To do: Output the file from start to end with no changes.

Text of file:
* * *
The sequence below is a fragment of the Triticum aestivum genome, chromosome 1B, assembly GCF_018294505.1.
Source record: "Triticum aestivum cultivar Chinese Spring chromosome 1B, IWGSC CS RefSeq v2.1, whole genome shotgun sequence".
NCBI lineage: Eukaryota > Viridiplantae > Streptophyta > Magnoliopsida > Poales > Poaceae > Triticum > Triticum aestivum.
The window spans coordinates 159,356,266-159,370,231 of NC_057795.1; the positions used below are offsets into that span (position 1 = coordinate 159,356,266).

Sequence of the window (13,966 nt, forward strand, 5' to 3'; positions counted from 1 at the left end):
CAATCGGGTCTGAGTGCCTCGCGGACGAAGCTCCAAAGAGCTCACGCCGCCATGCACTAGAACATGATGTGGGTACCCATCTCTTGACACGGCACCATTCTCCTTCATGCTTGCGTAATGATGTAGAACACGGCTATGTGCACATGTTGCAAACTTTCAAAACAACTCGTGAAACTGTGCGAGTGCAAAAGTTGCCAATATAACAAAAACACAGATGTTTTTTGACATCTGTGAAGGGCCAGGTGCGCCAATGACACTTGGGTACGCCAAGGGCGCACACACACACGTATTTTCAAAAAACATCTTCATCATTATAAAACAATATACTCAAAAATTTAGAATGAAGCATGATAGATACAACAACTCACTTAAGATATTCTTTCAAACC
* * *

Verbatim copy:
The sequence below is a fragment of the Triticum aestivum genome, chromosome 1B, assembly GCF_018294505.1.
Source record: "Triticum aestivum cultivar Chinese Spring chromosome 1B, IWGSC CS RefSeq v2.1, whole genome shotgun sequence".
NCBI lineage: Eukaryota > Viridiplantae > Streptophyta > Magnoliopsida > Poales > Poaceae > Triticum > Triticum aestivum.
The window spans coordinates 159,356,266-159,370,231 of NC_057795.1; the positions used below are offsets into that span (position 1 = coordinate 159,356,266).

Sequence of the window (13,966 nt, forward strand, 5' to 3'; positions counted from 1 at the left end):
CAATCGGGTCTGAGTGCCTCGCGGACGAAGCTCCAAAGAGCTCACGCCGCCATGCACTAGAACATGATGTGGGTACCCATCTCTTGACACGGCACCATTCTCCTTCATGCTTGCGTAATGATGTAGAACACGGCTATGTGCACATGTTGCAAACTTTCAAAACAACTCGTGAAACTGTGCGAGTGCAAAAGTTGCCAATATAACAAAAACACAGATGTTTTTTGACATCTGTGAAGGGCCAGGTGCGCCAATGACACTTGGGTACGCCAAGGGCGCACACACACACGTATTTTCAAAAAACATCTTCATCATTATAAAACAATATACTCAAAAATTTAGAATGAAGCATGATAGATACAACAACTCACTTAAGATATTCTTTCAAACC